For example, Pfizer reported “indefinetly” invested overseas earnings of $74bn for 2014. Unremitted earnings, “that will not be indefinitely reinvested overseas” amount to an estimated $60.5bn, giving a total of $134.5bn of unremitted earnings. Apple had $131.25bn unrepatriated profits in 2015, of which $91.5bn were described as “indefinitely” invested overseas.


Several large US firms, (Allergan, Covidian, Medtronic) have “inverted” to Ireland as part of a tax minimization strategy.


The US Senate Permanent subcommittee on Investigations (2012, p. 4) describes “repatriation strategies” of Hewlett-Packard involving continuous short term loans of $6-9bn from foreign affiliates to the US parent, which were not subject to any form of tax. Linebaugh, (2013) has further examples.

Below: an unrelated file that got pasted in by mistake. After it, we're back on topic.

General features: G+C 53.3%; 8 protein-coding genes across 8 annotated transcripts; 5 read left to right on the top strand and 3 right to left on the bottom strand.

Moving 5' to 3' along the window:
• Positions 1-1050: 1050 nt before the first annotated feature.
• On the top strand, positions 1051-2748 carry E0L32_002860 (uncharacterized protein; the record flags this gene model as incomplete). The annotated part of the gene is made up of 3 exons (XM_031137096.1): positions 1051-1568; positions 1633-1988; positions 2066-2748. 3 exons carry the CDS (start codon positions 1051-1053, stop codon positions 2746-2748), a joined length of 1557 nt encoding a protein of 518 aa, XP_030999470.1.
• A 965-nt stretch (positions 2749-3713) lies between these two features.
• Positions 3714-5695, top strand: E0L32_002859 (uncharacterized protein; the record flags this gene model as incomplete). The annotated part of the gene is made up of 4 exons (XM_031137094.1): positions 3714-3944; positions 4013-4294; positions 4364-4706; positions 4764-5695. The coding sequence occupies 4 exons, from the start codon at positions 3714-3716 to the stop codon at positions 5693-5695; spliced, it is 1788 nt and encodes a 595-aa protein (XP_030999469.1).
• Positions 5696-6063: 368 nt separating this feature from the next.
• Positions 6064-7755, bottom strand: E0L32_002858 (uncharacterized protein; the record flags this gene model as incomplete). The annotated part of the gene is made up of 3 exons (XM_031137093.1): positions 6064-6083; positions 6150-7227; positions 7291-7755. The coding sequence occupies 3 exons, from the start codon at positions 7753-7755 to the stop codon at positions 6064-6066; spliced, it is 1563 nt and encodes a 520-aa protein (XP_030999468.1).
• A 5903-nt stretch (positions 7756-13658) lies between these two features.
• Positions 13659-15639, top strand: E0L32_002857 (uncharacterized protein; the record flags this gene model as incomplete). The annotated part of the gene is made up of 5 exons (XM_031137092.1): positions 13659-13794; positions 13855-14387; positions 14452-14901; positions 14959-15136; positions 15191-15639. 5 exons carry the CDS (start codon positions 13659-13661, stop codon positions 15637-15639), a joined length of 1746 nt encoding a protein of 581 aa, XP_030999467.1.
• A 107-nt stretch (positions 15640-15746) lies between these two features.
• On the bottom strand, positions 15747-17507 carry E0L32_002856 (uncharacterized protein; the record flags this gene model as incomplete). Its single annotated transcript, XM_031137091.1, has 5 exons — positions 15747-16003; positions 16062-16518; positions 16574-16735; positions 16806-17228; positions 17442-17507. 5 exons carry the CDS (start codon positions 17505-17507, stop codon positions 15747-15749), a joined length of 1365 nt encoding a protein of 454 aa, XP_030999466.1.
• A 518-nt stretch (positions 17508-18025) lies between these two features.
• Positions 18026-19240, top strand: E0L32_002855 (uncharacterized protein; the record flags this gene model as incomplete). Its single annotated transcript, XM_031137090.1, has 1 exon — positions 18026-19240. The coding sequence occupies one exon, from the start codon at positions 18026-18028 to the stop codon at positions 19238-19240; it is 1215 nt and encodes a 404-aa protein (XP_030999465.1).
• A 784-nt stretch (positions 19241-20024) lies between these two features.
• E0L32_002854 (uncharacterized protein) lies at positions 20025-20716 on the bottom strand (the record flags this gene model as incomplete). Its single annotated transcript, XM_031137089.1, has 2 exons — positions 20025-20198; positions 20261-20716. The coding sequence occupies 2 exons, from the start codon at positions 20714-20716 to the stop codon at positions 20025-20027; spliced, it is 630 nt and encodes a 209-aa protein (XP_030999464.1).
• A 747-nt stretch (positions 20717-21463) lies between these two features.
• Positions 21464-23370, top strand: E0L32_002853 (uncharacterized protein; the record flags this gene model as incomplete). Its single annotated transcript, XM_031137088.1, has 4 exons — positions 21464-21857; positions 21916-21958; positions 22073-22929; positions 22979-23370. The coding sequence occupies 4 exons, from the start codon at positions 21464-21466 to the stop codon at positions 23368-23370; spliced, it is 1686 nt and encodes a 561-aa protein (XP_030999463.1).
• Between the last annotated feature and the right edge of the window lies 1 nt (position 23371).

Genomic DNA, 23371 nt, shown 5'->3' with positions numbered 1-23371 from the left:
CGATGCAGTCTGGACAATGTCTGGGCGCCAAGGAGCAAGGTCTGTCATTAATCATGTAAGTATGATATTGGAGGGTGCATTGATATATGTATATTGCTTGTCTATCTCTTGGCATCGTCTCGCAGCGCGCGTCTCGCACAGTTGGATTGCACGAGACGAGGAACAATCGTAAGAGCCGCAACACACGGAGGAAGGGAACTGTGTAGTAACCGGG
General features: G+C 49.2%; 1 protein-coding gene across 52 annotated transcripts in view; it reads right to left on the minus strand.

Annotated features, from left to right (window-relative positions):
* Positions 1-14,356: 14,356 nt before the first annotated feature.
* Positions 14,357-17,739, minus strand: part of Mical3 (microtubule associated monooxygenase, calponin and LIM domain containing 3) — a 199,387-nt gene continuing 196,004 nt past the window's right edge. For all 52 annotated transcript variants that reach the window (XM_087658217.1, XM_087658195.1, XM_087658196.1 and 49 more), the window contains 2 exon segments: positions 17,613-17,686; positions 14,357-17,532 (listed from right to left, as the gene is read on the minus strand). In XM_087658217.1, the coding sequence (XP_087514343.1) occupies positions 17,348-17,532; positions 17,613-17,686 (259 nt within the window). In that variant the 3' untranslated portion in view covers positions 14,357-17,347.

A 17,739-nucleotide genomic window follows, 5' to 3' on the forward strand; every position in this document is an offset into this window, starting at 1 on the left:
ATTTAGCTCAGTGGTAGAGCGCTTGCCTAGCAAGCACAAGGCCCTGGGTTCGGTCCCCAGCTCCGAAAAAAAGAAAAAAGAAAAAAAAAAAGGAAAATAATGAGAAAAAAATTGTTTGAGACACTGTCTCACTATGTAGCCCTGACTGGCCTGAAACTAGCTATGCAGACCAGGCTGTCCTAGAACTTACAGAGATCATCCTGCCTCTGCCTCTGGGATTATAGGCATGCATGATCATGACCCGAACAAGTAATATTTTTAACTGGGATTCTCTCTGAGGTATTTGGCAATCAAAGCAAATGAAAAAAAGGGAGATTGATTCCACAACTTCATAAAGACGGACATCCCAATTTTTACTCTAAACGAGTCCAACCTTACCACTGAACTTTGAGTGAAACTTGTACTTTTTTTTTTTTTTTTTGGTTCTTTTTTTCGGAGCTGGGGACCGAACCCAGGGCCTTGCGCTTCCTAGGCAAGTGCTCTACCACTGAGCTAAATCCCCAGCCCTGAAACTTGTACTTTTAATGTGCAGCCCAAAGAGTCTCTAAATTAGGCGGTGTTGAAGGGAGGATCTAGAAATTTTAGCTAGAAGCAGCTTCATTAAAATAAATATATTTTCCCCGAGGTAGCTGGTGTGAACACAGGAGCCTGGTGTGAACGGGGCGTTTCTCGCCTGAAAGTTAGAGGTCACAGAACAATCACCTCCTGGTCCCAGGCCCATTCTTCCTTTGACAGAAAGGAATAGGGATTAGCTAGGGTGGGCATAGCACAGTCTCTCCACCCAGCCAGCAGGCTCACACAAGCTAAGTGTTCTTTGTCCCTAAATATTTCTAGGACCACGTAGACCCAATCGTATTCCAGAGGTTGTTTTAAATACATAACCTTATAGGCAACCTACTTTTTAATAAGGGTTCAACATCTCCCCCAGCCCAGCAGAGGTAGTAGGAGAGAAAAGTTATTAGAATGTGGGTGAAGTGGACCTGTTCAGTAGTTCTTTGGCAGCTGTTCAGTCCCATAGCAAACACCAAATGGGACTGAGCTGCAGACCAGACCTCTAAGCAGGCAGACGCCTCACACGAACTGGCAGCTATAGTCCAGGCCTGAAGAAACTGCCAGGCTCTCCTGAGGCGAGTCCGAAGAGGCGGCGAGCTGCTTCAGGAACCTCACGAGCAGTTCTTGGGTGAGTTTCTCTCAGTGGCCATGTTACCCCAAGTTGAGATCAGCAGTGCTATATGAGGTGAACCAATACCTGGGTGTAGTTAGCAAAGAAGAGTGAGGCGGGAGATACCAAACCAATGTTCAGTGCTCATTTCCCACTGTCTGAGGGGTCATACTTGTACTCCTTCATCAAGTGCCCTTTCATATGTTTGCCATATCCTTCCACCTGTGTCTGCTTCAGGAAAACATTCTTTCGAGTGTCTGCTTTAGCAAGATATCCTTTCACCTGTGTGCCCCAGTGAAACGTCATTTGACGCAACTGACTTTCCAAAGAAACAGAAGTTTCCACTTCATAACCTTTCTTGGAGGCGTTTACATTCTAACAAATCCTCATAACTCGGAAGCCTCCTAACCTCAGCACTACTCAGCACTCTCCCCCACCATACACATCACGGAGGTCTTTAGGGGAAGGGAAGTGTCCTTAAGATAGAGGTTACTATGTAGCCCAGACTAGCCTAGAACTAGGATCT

For an example, see Abbott Laboratories, Form 10 K 2013 note 2.


Kleinbard (2011a,b, pp. 721-722), estimates that for 2004, only $18.4bn in tax was paid on $166bn of repatriated earnings ($47bn in dividends, $48bn in subpart F income and $59bn in royalties). Kleinbard states the effective tax rate on regular repatriations is “very low”, but if there were a very large repatriation in any one year a “substantial residual US tax liability” would be incurred (Kleinbard, 2011a,b, p. 726). The IBM annual report (2014 p. 126) states “the company periodically repatriates a portion of [unrepatriated] earnings to the extent that it does not incur an additional US tax liability.” The tax strategies of Pfizer, resulting in US losses but foreign profits, indicates that repatriated profits are the main source of US corporate tax revenues (Bergin and Drawbaugh, 2015).